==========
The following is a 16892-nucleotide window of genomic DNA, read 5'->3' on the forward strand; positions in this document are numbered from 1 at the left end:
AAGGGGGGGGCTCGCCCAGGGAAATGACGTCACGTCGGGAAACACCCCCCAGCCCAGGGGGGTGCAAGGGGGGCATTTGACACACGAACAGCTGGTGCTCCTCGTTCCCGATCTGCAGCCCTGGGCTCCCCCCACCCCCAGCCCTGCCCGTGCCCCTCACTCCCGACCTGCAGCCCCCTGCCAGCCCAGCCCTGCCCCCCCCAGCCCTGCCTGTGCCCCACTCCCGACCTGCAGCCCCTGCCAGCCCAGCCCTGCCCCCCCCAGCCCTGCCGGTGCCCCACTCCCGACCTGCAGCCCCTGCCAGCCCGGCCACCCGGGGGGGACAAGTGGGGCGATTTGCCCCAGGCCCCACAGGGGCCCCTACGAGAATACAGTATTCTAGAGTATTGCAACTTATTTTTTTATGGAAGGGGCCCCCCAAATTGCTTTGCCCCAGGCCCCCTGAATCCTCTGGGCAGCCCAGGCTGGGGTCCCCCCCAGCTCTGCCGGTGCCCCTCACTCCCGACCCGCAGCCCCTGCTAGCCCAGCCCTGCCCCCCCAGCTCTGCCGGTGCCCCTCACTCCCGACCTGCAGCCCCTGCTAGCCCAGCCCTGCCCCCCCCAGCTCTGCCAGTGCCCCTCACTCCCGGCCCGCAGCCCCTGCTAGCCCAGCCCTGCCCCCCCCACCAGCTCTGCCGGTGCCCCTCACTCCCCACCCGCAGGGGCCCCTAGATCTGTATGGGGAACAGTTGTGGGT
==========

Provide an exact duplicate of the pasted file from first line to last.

The following is a 16892-nucleotide window of genomic DNA, read 5'->3' on the forward strand; positions in this document are numbered from 1 at the left end:
AAGGGGGGGGCTCGCCCAGGGAAATGACGTCACGTCGGGAAACACCCCCCAGCCCAGGGGGGTGCAAGGGGGGCATTTGACACACGAACAGCTGGTGCTCCTCGTTCCCGATCTGCAGCCCTGGGCTCCCCCCACCCCCAGCCCTGCCCGTGCCCCTCACTCCCGACCTGCAGCCCCCTGCCAGCCCAGCCCTGCCCCCCCCAGCCCTGCCTGTGCCCCACTCCCGACCTGCAGCCCCTGCCAGCCCAGCCCTGCCCCCCCCAGCCCTGCCGGTGCCCCACTCCCGACCTGCAGCCCCTGCCAGCCCGGCCACCCGGGGGGGACAAGTGGGGCGATTTGCCCCAGGCCCCACAGGGGCCCCTACGAGAATACAGTATTCTAGAGTATTGCAACTTATTTTTTTATGGAAGGGGCCCCCCAAATTGCTTTGCCCCAGGCCCCCTGAATCCTCTGGGCAGCCCAGGCTGGGGTCCCCCCCAGCTCTGCCGGTGCCCCTCACTCCCGACCCGCAGCCCCTGCTAGCCCAGCCCTGCCCCCCCAGCTCTGCCGGTGCCCCTCACTCCCGACCTGCAGCCCCTGCTAGCCCAGCCCTGCCCCCCCCAGCTCTGCCAGTGCCCCTCACTCCCGGCCCGCAGCCCCTGCTAGCCCAGCCCTGCCCCCCCCACCAGCTCTGCCGGTGCCCCTCACTCCCCACCCGCAGGGGCCCCTAGATCTGTATGGGGAACAGTTGTGGGT